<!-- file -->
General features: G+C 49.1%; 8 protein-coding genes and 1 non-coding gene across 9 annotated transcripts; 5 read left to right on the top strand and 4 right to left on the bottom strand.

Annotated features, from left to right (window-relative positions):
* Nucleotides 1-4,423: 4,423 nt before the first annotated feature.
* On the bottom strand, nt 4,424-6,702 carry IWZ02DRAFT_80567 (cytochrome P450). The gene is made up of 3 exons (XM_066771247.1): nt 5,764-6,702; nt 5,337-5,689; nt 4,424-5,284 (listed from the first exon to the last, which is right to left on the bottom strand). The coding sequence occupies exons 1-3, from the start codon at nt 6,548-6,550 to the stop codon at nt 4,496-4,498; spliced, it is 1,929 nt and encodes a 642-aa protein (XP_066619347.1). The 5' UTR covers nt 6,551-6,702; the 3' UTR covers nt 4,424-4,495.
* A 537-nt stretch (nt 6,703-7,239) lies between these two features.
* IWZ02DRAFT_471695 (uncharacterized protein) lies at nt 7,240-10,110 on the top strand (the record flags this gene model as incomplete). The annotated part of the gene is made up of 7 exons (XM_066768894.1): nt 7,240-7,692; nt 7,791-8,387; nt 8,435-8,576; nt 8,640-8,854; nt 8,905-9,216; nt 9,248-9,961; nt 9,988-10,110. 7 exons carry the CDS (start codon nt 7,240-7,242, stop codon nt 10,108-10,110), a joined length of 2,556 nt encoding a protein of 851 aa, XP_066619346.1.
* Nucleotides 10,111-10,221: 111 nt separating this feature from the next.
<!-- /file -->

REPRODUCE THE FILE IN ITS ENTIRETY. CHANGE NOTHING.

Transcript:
General features: G+C 49.1%; 8 protein-coding genes and 1 non-coding gene across 9 annotated transcripts; 5 read left to right on the top strand and 4 right to left on the bottom strand.

Annotated features, from left to right (window-relative positions):
* Nucleotides 1-4,423: 4,423 nt before the first annotated feature.
* On the bottom strand, nt 4,424-6,702 carry IWZ02DRAFT_80567 (cytochrome P450). The gene is made up of 3 exons (XM_066771247.1): nt 5,764-6,702; nt 5,337-5,689; nt 4,424-5,284 (listed from the first exon to the last, which is right to left on the bottom strand). The coding sequence occupies exons 1-3, from the start codon at nt 6,548-6,550 to the stop codon at nt 4,496-4,498; spliced, it is 1,929 nt and encodes a 642-aa protein (XP_066619347.1). The 5' UTR covers nt 6,551-6,702; the 3' UTR covers nt 4,424-4,495.
* A 537-nt stretch (nt 6,703-7,239) lies between these two features.
* IWZ02DRAFT_471695 (uncharacterized protein) lies at nt 7,240-10,110 on the top strand (the record flags this gene model as incomplete). The annotated part of the gene is made up of 7 exons (XM_066768894.1): nt 7,240-7,692; nt 7,791-8,387; nt 8,435-8,576; nt 8,640-8,854; nt 8,905-9,216; nt 9,248-9,961; nt 9,988-10,110. 7 exons carry the CDS (start codon nt 7,240-7,242, stop codon nt 10,108-10,110), a joined length of 2,556 nt encoding a protein of 851 aa, XP_066619346.1.
* Nucleotides 10,111-10,221: 111 nt separating this feature from the next.